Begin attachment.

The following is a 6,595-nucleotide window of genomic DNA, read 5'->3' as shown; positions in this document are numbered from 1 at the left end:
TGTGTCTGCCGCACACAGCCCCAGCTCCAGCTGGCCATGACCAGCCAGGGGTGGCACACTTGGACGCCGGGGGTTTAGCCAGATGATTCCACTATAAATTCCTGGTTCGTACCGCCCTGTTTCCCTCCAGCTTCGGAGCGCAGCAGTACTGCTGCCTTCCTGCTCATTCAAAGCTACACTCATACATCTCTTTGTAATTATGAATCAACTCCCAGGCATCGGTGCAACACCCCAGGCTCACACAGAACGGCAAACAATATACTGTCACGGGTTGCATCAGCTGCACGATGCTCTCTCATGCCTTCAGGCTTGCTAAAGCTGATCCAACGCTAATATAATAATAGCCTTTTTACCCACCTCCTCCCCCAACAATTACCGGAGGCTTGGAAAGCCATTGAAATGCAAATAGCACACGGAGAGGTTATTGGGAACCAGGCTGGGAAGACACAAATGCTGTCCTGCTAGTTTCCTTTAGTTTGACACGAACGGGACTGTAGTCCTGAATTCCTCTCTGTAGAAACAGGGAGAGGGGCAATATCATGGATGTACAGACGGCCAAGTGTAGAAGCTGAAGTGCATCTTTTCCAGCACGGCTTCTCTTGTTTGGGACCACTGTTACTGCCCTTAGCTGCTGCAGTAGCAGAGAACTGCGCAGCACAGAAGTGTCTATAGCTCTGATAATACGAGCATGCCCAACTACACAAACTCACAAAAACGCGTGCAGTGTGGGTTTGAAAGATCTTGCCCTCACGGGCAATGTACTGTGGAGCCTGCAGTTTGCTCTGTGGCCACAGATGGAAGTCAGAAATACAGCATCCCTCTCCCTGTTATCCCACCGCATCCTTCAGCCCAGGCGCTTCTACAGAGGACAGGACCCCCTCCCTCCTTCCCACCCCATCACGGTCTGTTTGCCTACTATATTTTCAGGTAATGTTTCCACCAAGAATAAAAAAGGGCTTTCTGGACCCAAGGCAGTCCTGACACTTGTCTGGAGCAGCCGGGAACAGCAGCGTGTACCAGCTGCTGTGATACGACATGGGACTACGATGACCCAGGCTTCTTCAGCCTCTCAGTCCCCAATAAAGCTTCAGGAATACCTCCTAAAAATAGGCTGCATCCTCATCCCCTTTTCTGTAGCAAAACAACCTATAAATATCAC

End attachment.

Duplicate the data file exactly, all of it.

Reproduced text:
The following is a 6,595-nucleotide window of genomic DNA, read 5'->3' as shown; positions in this document are numbered from 1 at the left end:
TGTGTCTGCCGCACACAGCCCCAGCTCCAGCTGGCCATGACCAGCCAGGGGTGGCACACTTGGACGCCGGGGGTTTAGCCAGATGATTCCACTATAAATTCCTGGTTCGTACCGCCCTGTTTCCCTCCAGCTTCGGAGCGCAGCAGTACTGCTGCCTTCCTGCTCATTCAAAGCTACACTCATACATCTCTTTGTAATTATGAATCAACTCCCAGGCATCGGTGCAACACCCCAGGCTCACACAGAACGGCAAACAATATACTGTCACGGGTTGCATCAGCTGCACGATGCTCTCTCATGCCTTCAGGCTTGCTAAAGCTGATCCAACGCTAATATAATAATAGCCTTTTTACCCACCTCCTCCCCCAACAATTACCGGAGGCTTGGAAAGCCATTGAAATGCAAATAGCACACGGAGAGGTTATTGGGAACCAGGCTGGGAAGACACAAATGCTGTCCTGCTAGTTTCCTTTAGTTTGACACGAACGGGACTGTAGTCCTGAATTCCTCTCTGTAGAAACAGGGAGAGGGGCAATATCATGGATGTACAGACGGCCAAGTGTAGAAGCTGAAGTGCATCTTTTCCAGCACGGCTTCTCTTGTTTGGGACCACTGTTACTGCCCTTAGCTGCTGCAGTAGCAGAGAACTGCGCAGCACAGAAGTGTCTATAGCTCTGATAATACGAGCATGCCCAACTACACAAACTCACAAAAACGCGTGCAGTGTGGGTTTGAAAGATCTTGCCCTCACGGGCAATGTACTGTGGAGCCTGCAGTTTGCTCTGTGGCCACAGATGGAAGTCAGAAATACAGCATCCCTCTCCCTGTTATCCCACCGCATCCTTCAGCCCAGGCGCTTCTACAGAGGACAGGACCCCCTCCCTCCTTCCCACCCCATCACGGTCTGTTTGCCTACTATATTTTCAGGTAATGTTTCCACCAAGAATAAAAAAGGGCTTTCTGGACCCAAGGCAGTCCTGACACTTGTCTGGAGCAGCCGGGAACAGCAGCGTGTACCAGCTGCTGTGATACGACATGGGACTACGATGACCCAGGCTTCTTCAGCCTCTCAGTCCCCAATAAAGCTTCAGGAATACCTCCTAAAAATAGGCTGCATCCTCATCCCCTTTTCTGTAGCAAAACAACCTATAAATATCAC